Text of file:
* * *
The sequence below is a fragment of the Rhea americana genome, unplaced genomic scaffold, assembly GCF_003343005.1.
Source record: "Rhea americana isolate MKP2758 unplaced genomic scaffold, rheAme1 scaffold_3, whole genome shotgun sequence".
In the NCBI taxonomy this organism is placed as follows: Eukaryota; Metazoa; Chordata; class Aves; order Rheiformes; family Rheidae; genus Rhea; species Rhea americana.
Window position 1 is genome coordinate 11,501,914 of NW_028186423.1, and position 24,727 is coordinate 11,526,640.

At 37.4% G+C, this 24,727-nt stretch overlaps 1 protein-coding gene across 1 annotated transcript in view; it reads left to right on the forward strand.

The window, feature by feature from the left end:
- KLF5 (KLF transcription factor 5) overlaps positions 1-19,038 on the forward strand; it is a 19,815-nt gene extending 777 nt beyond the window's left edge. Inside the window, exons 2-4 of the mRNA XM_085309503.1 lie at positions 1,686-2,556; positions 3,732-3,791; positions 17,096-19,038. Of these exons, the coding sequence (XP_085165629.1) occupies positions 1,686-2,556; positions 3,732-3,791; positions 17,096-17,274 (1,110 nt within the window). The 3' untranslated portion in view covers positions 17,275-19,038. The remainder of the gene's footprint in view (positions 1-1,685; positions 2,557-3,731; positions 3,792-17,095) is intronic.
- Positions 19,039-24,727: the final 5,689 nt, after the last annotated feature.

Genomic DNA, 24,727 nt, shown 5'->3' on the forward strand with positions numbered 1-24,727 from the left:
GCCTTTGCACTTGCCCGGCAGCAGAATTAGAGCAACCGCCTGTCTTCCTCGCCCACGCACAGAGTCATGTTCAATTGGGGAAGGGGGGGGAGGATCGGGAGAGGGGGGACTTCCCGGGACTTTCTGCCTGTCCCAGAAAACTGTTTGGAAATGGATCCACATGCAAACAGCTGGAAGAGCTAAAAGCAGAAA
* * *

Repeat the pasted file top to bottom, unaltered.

The sequence below is a fragment of the Rhea americana genome, unplaced genomic scaffold, assembly GCF_003343005.1.
Source record: "Rhea americana isolate MKP2758 unplaced genomic scaffold, rheAme1 scaffold_3, whole genome shotgun sequence".
In the NCBI taxonomy this organism is placed as follows: Eukaryota; Metazoa; Chordata; class Aves; order Rheiformes; family Rheidae; genus Rhea; species Rhea americana.
Window position 1 is genome coordinate 11,501,914 of NW_028186423.1, and position 24,727 is coordinate 11,526,640.

At 37.4% G+C, this 24,727-nt stretch overlaps 1 protein-coding gene across 1 annotated transcript in view; it reads left to right on the forward strand.

The window, feature by feature from the left end:
- KLF5 (KLF transcription factor 5) overlaps positions 1-19,038 on the forward strand; it is a 19,815-nt gene extending 777 nt beyond the window's left edge. Inside the window, exons 2-4 of the mRNA XM_085309503.1 lie at positions 1,686-2,556; positions 3,732-3,791; positions 17,096-19,038. Of these exons, the coding sequence (XP_085165629.1) occupies positions 1,686-2,556; positions 3,732-3,791; positions 17,096-17,274 (1,110 nt within the window). The 3' untranslated portion in view covers positions 17,275-19,038. The remainder of the gene's footprint in view (positions 1-1,685; positions 2,557-3,731; positions 3,792-17,095) is intronic.
- Positions 19,039-24,727: the final 5,689 nt, after the last annotated feature.

Genomic DNA, 24,727 nt, shown 5'->3' on the forward strand with positions numbered 1-24,727 from the left:
GCCTTTGCACTTGCCCGGCAGCAGAATTAGAGCAACCGCCTGTCTTCCTCGCCCACGCACAGAGTCATGTTCAATTGGGGAAGGGGGGGGAGGATCGGGAGAGGGGGGACTTCCCGGGACTTTCTGCCTGTCCCAGAAAACTGTTTGGAAATGGATCCACATGCAAACAGCTGGAAGAGCTAAAAGCAGAAA